A letter from Glasgow.
‘If you’re not at the table, then you’re on the menu’. This was how Katrin Bennhold from The New York Times opened a discussion on the role of girls’ education in accelerating action on climate change. Indeed, inequality has been a theme that has cut through the events, talks and negotiations of the 26th United Nations climate change conference – from the lack of female leaders in the G20 to an absence of indigenous community representation from around the world. For many, there can be no meaningful policy action until the voices of all those affected by climate change are given a seat at the table. Against this background, as COP26 draws to a close, questions remain over the success of the discussions and what their longer-term impact will be.
How can economists help? Doesn’t tackling climate change come down to political will and scientific innovation? At a glance, this may appear to be the case. But economists – and the field of economics more broadly – have a vital role to play. As set out in the latest issue of our magazine, there are numerous ways in which economists can help to inform policymakers as they work to combat the climate and ecological crises. They can highlight the effectiveness of different policy options, evaluate the costs of extreme weather events and cast light on the unequal impact of the crisis. Recognising these fault lines is the first step to designing policy that puts vulnerable people first and robust economic analysis can help to ensure that these issues aren’t missed.
Over the past two weeks politicians, industry leaders and researchers – as well as tens of thousands of protestors – have descended on Glasgow. The aim has been to decide how countries can limit average global temperature increases to 1.5°C above pre-industrial levels. To many onlookers, the success of COP26 rests on the announcement of clear actions and policy commitments, particularly among richer countries. Without immediate and large-scale spending, the climate targets set out in the Paris Agreement look impossible to achieve.
Many arrived in Glasgow late, due to train delays from Euston. The cause: a fallen tree, strewn over the railway line after a powerful gale tore it from its roots. Inside the city, protestors marching under a variety of banners made their voices heard, the air filled with cries of frustration and impatience at the lack of progress made since Paris. Inside the main conference centre, speeches by world leaders and other key speakers were characterised by a sense of urgency: ‘we have not done nearly enough’; ‘the clock is ticking’; ‘is this how our story is due to end?’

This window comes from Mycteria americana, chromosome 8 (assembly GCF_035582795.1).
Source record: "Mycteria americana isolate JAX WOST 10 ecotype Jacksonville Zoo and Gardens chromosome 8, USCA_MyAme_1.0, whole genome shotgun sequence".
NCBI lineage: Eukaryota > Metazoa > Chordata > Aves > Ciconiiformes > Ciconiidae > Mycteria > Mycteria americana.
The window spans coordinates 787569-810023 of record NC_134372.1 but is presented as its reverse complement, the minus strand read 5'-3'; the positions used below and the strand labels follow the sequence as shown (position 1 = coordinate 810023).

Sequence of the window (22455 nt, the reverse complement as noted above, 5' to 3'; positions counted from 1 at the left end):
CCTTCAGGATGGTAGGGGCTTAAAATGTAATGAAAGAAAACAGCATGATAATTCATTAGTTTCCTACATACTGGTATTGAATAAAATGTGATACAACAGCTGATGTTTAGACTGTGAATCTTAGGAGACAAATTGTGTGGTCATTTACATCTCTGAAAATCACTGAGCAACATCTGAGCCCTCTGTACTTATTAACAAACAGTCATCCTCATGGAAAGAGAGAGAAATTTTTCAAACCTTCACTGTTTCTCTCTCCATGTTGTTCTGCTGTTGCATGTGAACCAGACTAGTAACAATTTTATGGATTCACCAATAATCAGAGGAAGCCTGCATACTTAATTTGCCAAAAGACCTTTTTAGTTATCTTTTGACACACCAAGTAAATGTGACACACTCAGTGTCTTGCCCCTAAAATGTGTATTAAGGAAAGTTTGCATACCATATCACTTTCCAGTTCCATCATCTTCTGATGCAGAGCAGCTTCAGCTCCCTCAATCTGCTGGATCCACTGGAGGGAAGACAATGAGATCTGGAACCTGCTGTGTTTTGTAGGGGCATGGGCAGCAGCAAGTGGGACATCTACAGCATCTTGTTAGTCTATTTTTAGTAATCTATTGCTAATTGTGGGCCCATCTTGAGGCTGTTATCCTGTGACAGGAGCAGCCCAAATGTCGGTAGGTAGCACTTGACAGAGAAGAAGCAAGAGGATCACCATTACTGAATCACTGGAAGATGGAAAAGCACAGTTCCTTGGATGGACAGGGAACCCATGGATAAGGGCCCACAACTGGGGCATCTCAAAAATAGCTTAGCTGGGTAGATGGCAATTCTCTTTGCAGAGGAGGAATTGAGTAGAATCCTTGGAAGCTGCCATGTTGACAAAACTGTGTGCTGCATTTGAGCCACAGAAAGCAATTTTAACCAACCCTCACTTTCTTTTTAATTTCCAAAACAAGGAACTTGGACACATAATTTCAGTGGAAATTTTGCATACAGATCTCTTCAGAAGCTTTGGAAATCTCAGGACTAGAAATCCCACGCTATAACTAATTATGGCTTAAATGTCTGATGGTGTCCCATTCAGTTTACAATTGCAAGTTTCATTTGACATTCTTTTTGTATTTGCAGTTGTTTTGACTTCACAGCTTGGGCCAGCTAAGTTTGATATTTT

But reducing temperature is only part of the story, and large-scale spending plans may not even be enough. For many, any policies introduced to mitigate the worst effects of rising temperatures and sea levels must also protect those most vulnerable to the changing climate. One of the most striking images from the past week was Tuvalu’s foreign minister, Simon Kofe’s video address to conference delegates. Standing knee-deep in sea water, his speech highlighted the urgency of climate change for low-lying island nations. Home to 11,000 people, Tuvalu’s highest point sits at just 4.5 metres above sea-level. With the ocean rising steadily, the lives and livelihoods of Tuvaluans are acutely at risk.
But inequality in exposure to climate risk is not just about people living on low-lying islands. As Vanessa Nakate – a climate justice activist from Uganda – highlighted during her conversation with Katrin Bennhold, in many developing countries women and girls are on the frontline of climate change. Often responsible for collecting water or harvesting crops for their families, extreme weather events pose a serious risk for many women. Rigid gender roles and negative attitudes towards girl’s education often deny women the skills and knowledge necessary to react to the growing threat. As Vanessa reflected in her opening remarks, ‘if girls are never allowed to learn to climb trees, how will they survive a flood?’
An idea that has come up again and again during COP26 has been the need for ‘a just transition’. Shifting the global economy away from its dependency on fossil fuels, investing in natural capital, and mitigating the worst impacts of climate change – all while ensuring that policies are shaped to support those most at risk – is a tall order. But economics can be as much of a tool for climate justice as economic growth. Harnessing the power of economic research is vital if this challenge is to be navigated in a way that leaves no-one behind.
- There are still a few tickets remaining for our Talking Economics event in Bristol next week. Across the three days, we have an exciting line-up of panel discussions, interviews and live podcast recordings that will tackle topics ranging from the future of work, the lasting effects of the pandemic, education and the Covid-19 generation, the future of finance and the climate crisis. Find out more on our website.
- We launched the second issue of ECO magazine in Glasgow last week. You can read an online copy here or request a free paper copy by completing this form.